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Google’s New Patent Translated


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Kim Roach photo There is always great interest within the search engine marketing community whenever a search engine files for a patent. This is especially true for Google, which just recently released a new patent application - System and method for supporting editorial opinion in the ranking of search results (http://tinyurl.com/pambf).

However, we must keep in mind that just because a patent has been applied for or granted, the search engines may or may not implement the patent within their primary search results.

Nevertheless, these patents often do give us clues about what the search engines are looking for in a website.

Some of Google's patents have given us insight into the influence of anchor text, fresh content, themes, data history, link popularity, user behavior, and domain-related information.

However, Google's most recent patent application shows a shift from focusing on algorithm-based changes to the integration of a human editorial process.

Ultimately, Google is striving to create the best possible search results for their visitors. This patent proposes one possible method for doing that.

For the most part, search engine algorithms have reached their peak. We've known for quite some time now that an algorithm-based search engine can never permanently deliver excellent results. Why, you might ask. Simply because there will always be people out there trying to reverse-engineer the system.

Therefore, a cat and mouse game is created.

Out of this problem, a number of solutions have evolved. One of these is social search engines, which rank their results based on the wisdom of crowds. Another solution to arise from this problem is a human editorial process.

And now, Google has proposed in their patent application a hybrid mechanism which combines algorithmic search with a human based editorial process. By integrating editorial opinion, they are looking to enhance the quality of their search results.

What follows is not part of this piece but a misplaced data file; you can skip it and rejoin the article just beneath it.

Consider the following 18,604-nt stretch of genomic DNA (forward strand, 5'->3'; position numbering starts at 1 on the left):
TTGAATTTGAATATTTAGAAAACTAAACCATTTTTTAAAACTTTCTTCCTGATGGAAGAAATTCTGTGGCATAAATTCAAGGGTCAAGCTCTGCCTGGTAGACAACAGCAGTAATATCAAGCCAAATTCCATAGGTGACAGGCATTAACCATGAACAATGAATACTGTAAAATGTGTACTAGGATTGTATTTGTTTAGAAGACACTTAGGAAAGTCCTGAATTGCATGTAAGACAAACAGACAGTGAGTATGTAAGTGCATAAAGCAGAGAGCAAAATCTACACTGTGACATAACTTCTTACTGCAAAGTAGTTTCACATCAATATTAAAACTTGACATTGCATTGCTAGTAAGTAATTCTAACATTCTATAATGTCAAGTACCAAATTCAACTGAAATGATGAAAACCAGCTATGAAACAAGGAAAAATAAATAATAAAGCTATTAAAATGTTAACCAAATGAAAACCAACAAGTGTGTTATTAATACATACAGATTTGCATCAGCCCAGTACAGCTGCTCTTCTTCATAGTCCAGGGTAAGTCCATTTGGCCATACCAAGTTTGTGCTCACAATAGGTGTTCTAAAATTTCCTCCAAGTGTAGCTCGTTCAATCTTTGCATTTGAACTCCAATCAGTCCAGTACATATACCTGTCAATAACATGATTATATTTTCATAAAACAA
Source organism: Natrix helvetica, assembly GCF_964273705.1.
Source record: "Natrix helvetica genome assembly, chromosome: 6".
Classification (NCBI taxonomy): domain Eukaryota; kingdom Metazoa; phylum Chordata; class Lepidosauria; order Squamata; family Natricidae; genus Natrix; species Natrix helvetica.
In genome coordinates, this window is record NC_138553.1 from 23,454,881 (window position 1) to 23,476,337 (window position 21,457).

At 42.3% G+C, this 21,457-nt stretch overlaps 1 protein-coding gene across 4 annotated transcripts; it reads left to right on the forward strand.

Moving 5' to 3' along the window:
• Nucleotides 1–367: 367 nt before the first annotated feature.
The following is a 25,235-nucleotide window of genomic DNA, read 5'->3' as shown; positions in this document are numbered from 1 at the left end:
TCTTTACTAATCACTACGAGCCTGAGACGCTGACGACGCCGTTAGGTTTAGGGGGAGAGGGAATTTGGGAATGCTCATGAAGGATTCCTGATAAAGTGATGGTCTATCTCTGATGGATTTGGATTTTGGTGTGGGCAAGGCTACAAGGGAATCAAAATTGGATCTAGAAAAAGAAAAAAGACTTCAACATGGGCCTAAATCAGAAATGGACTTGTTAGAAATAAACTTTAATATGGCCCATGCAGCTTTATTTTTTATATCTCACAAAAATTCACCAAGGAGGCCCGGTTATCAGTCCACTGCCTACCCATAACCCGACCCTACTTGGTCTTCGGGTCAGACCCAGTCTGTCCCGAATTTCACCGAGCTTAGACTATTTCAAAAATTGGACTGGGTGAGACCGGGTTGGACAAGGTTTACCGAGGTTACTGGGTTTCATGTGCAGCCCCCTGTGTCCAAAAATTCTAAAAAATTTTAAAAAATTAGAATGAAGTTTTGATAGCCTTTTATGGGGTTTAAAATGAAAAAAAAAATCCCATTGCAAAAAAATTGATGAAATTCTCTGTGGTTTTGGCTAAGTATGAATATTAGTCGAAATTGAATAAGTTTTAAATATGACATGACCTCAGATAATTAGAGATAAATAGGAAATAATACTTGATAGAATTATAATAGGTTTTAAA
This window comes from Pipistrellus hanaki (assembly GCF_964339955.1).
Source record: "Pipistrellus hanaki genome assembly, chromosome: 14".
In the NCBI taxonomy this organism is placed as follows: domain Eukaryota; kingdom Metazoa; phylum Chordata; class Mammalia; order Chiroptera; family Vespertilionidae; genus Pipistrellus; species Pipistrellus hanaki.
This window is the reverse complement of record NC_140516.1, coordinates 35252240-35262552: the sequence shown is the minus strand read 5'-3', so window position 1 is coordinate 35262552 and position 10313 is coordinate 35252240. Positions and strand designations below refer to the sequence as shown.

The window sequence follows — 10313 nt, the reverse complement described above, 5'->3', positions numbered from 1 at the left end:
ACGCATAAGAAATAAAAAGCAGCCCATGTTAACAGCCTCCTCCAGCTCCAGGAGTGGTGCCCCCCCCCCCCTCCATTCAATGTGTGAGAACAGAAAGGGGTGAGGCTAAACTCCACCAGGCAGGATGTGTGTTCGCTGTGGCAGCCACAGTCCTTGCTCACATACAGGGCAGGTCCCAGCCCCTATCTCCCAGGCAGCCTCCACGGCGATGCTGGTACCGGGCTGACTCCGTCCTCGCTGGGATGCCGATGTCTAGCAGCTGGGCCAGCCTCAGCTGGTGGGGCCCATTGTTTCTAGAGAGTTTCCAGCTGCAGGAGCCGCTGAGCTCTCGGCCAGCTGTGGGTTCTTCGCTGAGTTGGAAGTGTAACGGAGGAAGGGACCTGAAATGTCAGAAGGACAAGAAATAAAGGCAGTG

The patent describes the process of identifying favored and non-favored sources in order to improve search results.

Favored Sources: Websites that are identified as being useful or containing authoritative content on the desired topic.

Non-Favored Sources: Websites that are identified as sources of misinformation or over-promotion on that particular topic.

Basically, Google is trying to patent a system for identifying good sites and bad sites in order to rank them accordingly in the SERPs.

They have proposed a semi-automatic system for determining favored and non-favored sources.

"In an implementation consistent with the present invention, the set of favored and non-favored sources may be automatically determined. To accomplish this, exemplary queries in the query theme may be classified into a set of topics (e.g., an online topic hierarchy, such as Yahoo!, Open Directory, or Google) using the approach for classification described above. Web hosts that appear in the URLs associated with the best matching topics to the query theme may be taken to be favored sources. For example, if the query theme is "sites that help in finding accommodation," then web hosts listed under the Open Directory category "http://dmoz.org/Recreation/Travel/Lodging" can be taken as favored sources. "

In addition, they have also combined with this a new system of relevancy and theme-based queries to improve their results.

"For example, for the query theme "sites that provide free downloads," web sites that actually provide free software downloads would be considered "favored sources" and web sites that mislead search engines with words such as "free" and "download" (popularly known as "spam techniques"), but do not in fact provide access to free downloads, would be considered "non-favored sources."

The patent application infers that "resource" sites have a brighter future in the search engines, especially Google. Therefore, don't be afraid to link out to other sites. The more value you provide to your visitor, the more you will be rewarded in the end. Your ultimate goal is to become an authority in your particular topic.

As an online marketer, you should also put more thought into the quality of the pages your site delivers as a whole. This is one of the very few patents that refers to a site as a whole rather than individual pages.

Conclusion:

For the smart SEO, this should not change your methods. As always, quality content is the key. If you are providing your visitors with relevant, quality content, then the search engines will reward you.

A number of interesting ideas were brought up in this patent. It appears that relevancy and quality content play a major role. However, there is still the question of which factors will be considered in determining favored sites. Will inclusion in DMOZ or Yahoo! be a requirement? If so, many webmasters may take a dim view of this approach.

Nevertheless, it will be interesting to see how Google changes over the next few years. Algorithm based search results will continue to be problematic because there will always be those who try to beat the system. Implementing some sort of human editorial opinion into the ranking process seems inevitable.

In the end, this is true for all of the major search engines. Yahoo, Google, MSN, and AskJeeves must all provide quality search results to compete within this industry. To be truly successful, they will have to go beyond algorithm-based results to deliver the most value for their visitors.





Kim Roach is a staff writer and editor for the SiteProNews and SEO-News newsletters. You can contact Kim at: kim@seo-news.com










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